Linux

Six ways to use Linux Live CDs in your business

Running a Live Linux CD or USB is a convenient way to perform a number of tasks when an installed OS is not necessary.

Do you think an operating system should always be installed on the hard disk of a computer?

It was true for me up until a certain point. Things changed when Knoppix Live CD was released by Klaus Knopper in 2000.

Knoppix was a pioneer in Live CD for Linux, and it still remains one of the most respectable Linux distributions. Of course, Knoppix is not alone. There are many more Linux distributions available on the market now that can run in Live mode.

There are basically two types of media which you can use as your Live Linux: CD/DVD or USB. Some distributions allow you to have Live USB, some only work from optical media. In both cases, some distributions allow you to save changes you've made. This feature is called "Persistence."

Here are the main ways in which Live Linux can help your business.

#1 Evaluate the features and compatibility of new releases

This is the main reason why most Linux distributions currently have the ability to run in Live mode. You can check new features, hardware compatibility, and get a general feel for a Linux distribution right away without the need to install it on your hard drive.

If your company runs Linux on desktops or servers, Live run can help you with the initial evaluation of new releases. Of course, thorough testing should be done when the OS is installed, but running Live can help you in your decision-making.

#2 Test the security of your network

There are some specific distributions on the market which aim at the niche of security specialists. The most famous and most powerful of them is Backtrack Linux. It is a Live CD which hosts lots of tools for security specialists. Even if you have no security specialists on staff, it is worth it to periodically check your network vulnerability using the most common testing tools.

Of course, you don't need these tools in your everyday life, that's why having Live CD is the most convenient way to run the checks.

Another purpose of Backtrack Linux could be forensic research if you need to investigate any suspicious activity of users on your systems.

#3 Perform one-off tasks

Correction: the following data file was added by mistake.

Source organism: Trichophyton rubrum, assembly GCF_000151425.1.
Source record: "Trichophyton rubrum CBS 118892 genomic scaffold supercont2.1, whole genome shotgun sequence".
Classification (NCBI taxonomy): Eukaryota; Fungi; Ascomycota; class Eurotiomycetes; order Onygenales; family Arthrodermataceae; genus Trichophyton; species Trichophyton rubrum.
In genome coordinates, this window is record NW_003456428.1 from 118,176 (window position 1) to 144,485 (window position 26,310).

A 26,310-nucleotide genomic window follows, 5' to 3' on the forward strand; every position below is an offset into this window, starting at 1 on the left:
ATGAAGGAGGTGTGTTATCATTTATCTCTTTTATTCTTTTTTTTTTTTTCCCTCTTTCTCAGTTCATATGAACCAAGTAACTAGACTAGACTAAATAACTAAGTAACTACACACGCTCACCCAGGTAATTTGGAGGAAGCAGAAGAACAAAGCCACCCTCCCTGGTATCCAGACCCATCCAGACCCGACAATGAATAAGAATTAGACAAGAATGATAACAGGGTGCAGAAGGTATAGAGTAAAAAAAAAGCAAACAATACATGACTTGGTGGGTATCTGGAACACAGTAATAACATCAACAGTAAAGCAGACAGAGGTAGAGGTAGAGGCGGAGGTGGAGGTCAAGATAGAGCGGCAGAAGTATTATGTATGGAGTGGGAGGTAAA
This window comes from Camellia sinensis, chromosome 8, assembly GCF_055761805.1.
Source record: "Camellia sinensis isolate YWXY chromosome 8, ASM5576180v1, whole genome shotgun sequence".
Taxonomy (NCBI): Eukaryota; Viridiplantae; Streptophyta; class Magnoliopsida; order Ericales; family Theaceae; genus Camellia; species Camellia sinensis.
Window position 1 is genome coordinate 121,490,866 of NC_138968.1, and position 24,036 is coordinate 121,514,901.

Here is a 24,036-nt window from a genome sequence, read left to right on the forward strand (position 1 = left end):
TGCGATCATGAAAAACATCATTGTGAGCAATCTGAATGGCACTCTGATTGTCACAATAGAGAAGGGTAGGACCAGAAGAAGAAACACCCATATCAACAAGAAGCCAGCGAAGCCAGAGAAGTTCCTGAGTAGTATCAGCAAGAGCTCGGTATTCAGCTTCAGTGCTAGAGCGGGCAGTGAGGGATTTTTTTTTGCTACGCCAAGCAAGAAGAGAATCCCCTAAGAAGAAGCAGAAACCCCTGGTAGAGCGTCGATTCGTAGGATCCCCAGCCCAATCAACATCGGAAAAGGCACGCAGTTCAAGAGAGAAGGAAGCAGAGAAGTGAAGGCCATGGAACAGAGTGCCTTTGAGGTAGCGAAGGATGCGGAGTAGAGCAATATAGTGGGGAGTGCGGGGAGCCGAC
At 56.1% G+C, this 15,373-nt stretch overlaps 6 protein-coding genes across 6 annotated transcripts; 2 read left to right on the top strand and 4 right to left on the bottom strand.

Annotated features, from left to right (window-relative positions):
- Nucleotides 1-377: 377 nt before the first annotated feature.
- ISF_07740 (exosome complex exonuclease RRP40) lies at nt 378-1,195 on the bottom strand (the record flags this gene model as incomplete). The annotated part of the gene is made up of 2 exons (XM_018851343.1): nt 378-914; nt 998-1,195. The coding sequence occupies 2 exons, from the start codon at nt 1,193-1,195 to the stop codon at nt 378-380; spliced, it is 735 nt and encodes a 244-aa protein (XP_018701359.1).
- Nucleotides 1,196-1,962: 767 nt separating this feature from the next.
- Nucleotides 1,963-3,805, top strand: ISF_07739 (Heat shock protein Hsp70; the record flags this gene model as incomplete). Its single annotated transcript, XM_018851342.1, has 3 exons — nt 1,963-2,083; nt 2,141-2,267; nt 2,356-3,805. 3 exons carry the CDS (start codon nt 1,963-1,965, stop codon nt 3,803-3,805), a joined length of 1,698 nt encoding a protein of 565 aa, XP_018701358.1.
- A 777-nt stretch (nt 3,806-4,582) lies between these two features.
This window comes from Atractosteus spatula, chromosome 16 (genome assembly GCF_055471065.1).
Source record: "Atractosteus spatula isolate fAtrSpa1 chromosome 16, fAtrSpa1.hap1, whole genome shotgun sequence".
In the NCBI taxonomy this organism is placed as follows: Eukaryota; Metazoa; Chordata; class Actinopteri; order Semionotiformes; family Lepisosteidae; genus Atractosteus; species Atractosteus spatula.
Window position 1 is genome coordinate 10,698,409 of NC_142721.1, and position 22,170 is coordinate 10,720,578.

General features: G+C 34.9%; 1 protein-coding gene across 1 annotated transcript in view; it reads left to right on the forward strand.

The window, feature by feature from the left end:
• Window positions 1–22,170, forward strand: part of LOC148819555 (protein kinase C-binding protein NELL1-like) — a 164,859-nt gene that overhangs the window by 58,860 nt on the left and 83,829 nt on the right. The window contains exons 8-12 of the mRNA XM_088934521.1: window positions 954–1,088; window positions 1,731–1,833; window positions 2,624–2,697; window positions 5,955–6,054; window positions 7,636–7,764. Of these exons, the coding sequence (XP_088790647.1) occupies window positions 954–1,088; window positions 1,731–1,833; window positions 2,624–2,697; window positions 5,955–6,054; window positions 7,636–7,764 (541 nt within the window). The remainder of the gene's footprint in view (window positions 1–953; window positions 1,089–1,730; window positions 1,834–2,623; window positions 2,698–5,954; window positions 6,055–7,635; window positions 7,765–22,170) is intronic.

Do you plan your office party? Do you want to invite a professional DJ or maybe just prepare your in-house mix? Or maybe you want to make a short video to show your customers or vendors, but don't have enough budget for a professional team of multimedia creators or editors.

Live Linux can help you here. There are distributions which are oriented to the multimedia market: running your own DJ set or editing video is easier when you have the proper tools.

Of course, usage of multimedia-oriented Live Linux CDs is not the only area. There are many more niche-oriented distributions which host useful software for specific tasks.

Because these are one-off tasks, you don't want and don't need to install additional software onto your hard drive. Run it from Live CD!

#4 Secure your transactions

It is not true that you can use only pre-built Live Linux distributions. Some of them like SLAX or Puppy have a persistence option or the ability to add your own configuration steps. It can help you, for example, to secure your financial transactions. Pre-configure your SLAX, save changes as an additional module and run this operating system from a CD or from USB without saving further changes. What do you have in this case? A stable, secure system that prevents an intruder from being able to change it and activate malicious code. You may use it, for example, during access to your online bank.

#5 Impress your customers (or suppliers)

You just have finished a very important meeting with a potential customer. It's time to say goodbye and leave a business card. Stop! Who says your business card has to be paper? You can have it on plastic with your name on one side and a recorded CD or DVD on another. Yes, modern technology allows you to record information on almost any piece of plastic.

So, your customer puts your business card into a CD reader (sounds funny, isn't it?) and starts...your own operating system! It is branded with your name. It brings full-featured copy of your website right to the customer's desktop. It lists all the marketing materials which you usually send by post or hand out during presentations - and all of them are in electronic format.

It's just another application of Live Linux...

And yes...customers can install it on their own desktop or laptop computers, if they want.

#6 Use for low-maintenance computers

How many times do you see powerful computers with huge hard disks being used for trivial tasks? Let me give you some examples: print servers, routers, Internet kiosks. Do they actually need hard disks? Almost surely the answer is no. Then, why do they boot from a hard disk?